SXSW and turntable.fm: ?uestlove, Diplo and A-Trak
- By Matt Braun
- Published on March 20, 2012
|?uestlove - Photo Credit: Morgan Mullin|
During his keynote speech for the 2012 SXSW Music Conference, Bruce Springsteen spoke of a digital music renaissance. The low price of storage space, the high speed of the Internet and the proliferation of music-creating devices have destroyed the barriers of entry and made it possible for an explosion of musical genres.
Rather than being a divisive force, this music coexists on our smart phones and unites us all through our shared need to listen. South by Southwest fosters this communal spirit of artistic expression and audience participation with expert panels, musical showcases and rocking parties
If you were at SXSW, you heard the buzz surrounding the turntable.fm and DoLab showcases throughout the week. During the interactive portion, they threw what was widely heralded as one of the best shows of the conference, bringing together electronic music super-producers Flying Lotus and AraabMuzik to entertain a sold-out crowd.
But I was delighted to find out I was invited to their second and even more star-studded showcase. Turntable.fm had been saving their big guns for the music portion – AraabMuzik, A-Trak, Reggie Watts, ?uestlove and Diplo. Roots, rock, reggae, electronica, comedy, soul and hip-hop all brought together in a nondescript warehouse in Austin.
|Reggie Watts - Photo Credit: Morgan Mullin|
However, this is all just part of the fun of SXSW, where agonizing over which party you will go to and the anxiety of whether or not you will get in somehow augments the experience.
With such a solid line up of headliners, the opening acts had a lot to live up to. But this is SXSW and these up-and-comers did not disappoint. The Jane Doze, a female production duo, warmed up the crowd with their pop-inspired tunes mixed with hip-hop samples.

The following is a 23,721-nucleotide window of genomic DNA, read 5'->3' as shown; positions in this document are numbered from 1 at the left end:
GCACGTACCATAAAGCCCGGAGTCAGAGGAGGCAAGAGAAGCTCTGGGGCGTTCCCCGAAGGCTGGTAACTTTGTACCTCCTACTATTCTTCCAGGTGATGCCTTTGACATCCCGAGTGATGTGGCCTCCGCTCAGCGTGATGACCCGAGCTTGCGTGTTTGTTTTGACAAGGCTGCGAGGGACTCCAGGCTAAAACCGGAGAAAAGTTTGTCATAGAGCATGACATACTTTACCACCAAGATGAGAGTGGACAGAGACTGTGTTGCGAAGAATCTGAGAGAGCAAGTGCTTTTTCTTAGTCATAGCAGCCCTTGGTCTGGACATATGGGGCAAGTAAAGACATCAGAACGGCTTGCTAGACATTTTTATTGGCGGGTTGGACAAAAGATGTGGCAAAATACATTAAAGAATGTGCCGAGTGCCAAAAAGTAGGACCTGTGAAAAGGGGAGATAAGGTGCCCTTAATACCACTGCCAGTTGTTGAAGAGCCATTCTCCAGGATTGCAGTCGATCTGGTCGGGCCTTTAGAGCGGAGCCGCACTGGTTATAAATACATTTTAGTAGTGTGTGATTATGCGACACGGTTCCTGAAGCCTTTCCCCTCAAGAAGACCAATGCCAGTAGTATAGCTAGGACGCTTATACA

Next was Nick Hook, who increased the energy with an electro-house set reflective of his namesake. Though relatively unknown and playing to a not-yet-filled house, these producers threw down like they topped the bill.
In a frenzy of excitement the first headliner, AraabMuzik, took the stage. Like many producers he is an unassuming guy, unrecognizable to any but the most die-hard of fans. But once he gets behind the turntables, that all changes. The man is an absolute wizard with a drum machine, and his energy and skill is unparalleled within the industry.
It’s no wonder he had a prolific career as a hip-hop producer years before he became a successful DJ. The whirlwind of drumbeats, bass lines, rap lyrics and soul samples blew through the crowd, as the set flew by in an instant.
In between headliners, Reggie Watts curated the affair with his distinct brand of comedic musicality. Watts wields his sampling machine and sharp wit like weapons on the stage. His distinctive Afro and rotund shape soften his presence and add levity to his performance. The 15-minute snippets of Mr. Watts were welcome comedy relief, but they left me craving more.
Next up was legendary producer A-Trak, of Duck Sauce fame. A-Trak is an affable character and a fantastic musician. He is friendly with fans, nice to the camera and pleasing to the ears – what’s not to like? From his Duck Sauce shenanigans (see “The Big Bad Wolf” music video) to his seriously danceable DJ sets, he is probably the most likeable DJ/producer in the scene today.
|AarabMuzik - Photo Credit: Morgan Mullin|
Instead of bringing his drum kit, ?uestlove brought the hits. He took the audience on a musical journey spanning every genre as well as the last five decades of musical history.
From “Pass The Dutchie” to “Seed 2.0” and everything in between, ?uestlove was the unlikely highlight of the evening.
Last, but certainly not least was the jet setting, Blackberry wielding, powerhouse that they call Diplo. Chalk it up to jet lag or the fact that it was probably his tenth performance of the day, but the performance wasn’t his best, although everyone really enjoyed it. And in the end, that is really all he needed to do to put the cherry on top of an already extraordinary night.
His trademark moombahton invigorated the excitable ones to continue on into the night and his promiscuity with musical genres reinforced The Boss’s message into my mind as I headed home.
After such an amazing show I felt truly blessed to live in this musical renaissance – a time when genres are mashed up, transcended and redefined while they coexist harmoniously on our phones or at a particularly good concert.